In conclusion, the International Olympic Committee is responsible for organizing and developing rules and regulations for the competition during different periods. Olympic Games have been held for more than a century, and yet, it is only these years that trans athletes have been allowed to take participate. For a long time, trans athletes have been discriminated against and disadvantaged meaning that they have been all-time subjected to unnecessary testosterone tests, which is a human right violation. As part of the regulation, last month, the committee called off such practices meaning that all trans athletes or not have an equal opportunity to participate in the Olympic games.

Works Cited

Archibald, Catherine Jean. “Transgender and Intersex Sports Rights.” Va. J. Soc. Pol’y & L. 26 (2019): 246.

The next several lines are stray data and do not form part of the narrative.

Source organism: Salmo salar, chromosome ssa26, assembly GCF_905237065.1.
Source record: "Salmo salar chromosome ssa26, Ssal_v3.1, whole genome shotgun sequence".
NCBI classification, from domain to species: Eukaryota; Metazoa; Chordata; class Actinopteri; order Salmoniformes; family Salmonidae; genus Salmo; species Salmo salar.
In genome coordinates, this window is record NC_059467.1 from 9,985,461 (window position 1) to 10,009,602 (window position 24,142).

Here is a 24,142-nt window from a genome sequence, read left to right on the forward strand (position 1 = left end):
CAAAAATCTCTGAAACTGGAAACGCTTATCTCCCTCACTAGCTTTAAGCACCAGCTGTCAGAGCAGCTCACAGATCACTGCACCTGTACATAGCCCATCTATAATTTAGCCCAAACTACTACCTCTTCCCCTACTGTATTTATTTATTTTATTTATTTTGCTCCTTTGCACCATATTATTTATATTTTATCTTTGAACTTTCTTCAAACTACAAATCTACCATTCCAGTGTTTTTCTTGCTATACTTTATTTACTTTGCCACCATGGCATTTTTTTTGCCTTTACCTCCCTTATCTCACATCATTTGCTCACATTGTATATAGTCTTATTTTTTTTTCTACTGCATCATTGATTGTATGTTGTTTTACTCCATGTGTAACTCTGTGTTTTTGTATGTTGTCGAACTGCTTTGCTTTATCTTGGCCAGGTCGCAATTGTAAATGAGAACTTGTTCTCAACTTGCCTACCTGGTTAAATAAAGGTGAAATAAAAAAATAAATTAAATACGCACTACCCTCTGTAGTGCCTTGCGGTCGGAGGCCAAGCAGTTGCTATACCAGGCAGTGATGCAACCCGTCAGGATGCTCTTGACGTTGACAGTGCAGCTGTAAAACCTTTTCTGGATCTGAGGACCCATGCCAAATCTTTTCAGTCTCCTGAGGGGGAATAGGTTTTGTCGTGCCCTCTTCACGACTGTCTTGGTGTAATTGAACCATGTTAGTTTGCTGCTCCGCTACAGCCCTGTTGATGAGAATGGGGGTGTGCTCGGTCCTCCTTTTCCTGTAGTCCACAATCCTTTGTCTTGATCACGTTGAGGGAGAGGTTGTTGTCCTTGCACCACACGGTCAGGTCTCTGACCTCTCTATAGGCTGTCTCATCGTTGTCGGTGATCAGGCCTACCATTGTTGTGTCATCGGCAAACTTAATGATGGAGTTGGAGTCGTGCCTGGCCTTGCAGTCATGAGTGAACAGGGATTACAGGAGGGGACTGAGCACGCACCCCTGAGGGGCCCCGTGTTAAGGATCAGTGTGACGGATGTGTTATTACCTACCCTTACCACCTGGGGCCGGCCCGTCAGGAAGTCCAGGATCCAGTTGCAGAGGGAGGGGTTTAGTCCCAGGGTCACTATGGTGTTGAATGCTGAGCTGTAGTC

Bekker, Sheree. “A Win for Transgender Athletes and Athletes with Sex Variations: the Olympics Shifts Away from Testosterone Tests and Toward Human Rights.” The Conversation, 2021, Web.

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Canton, Helen. “International Olympic Committee—IOC.” The Europa Directory of International Organizations 2021. Routledge, 2021. 626-628.

Jones, Jeri L. “International Olympic Committee Rule 40: Reasonable Protection for the IOC or Unfair Restriction to the Athletes?.” Atlantic Marketing Journal 8.1 (2019): 7.

The Guardian. “Trans Women Should Not Have to Reduce Testosterone, Say New IOC Guidelines.” The Guardian, 2021, Web.

Lavietes, Matt. “International Olympic Committee Issues New Guidelines on Transgender Athletes.” NBC News, 2021, Web.

Morris, J. F., & Van Raalte, J. L. (2016). Transgender and gender nonconforming athletes: Creating safe spaces for all. Journal of Sport Psychology in Action, 7(2), 121-132.

Reuters. “IOC Introduces New Framework for Transgender Athletes.” Reuters, 2021, Web.

Thompson, Becky. “International Olympic Committee Announces New Framework on Transgender Athletes.” CNN, 2021, Web.

The Washington Post. “IOC no longer will determine transgender athlete eligibility by testosterone levels.” The Washington Post, 2021, Web.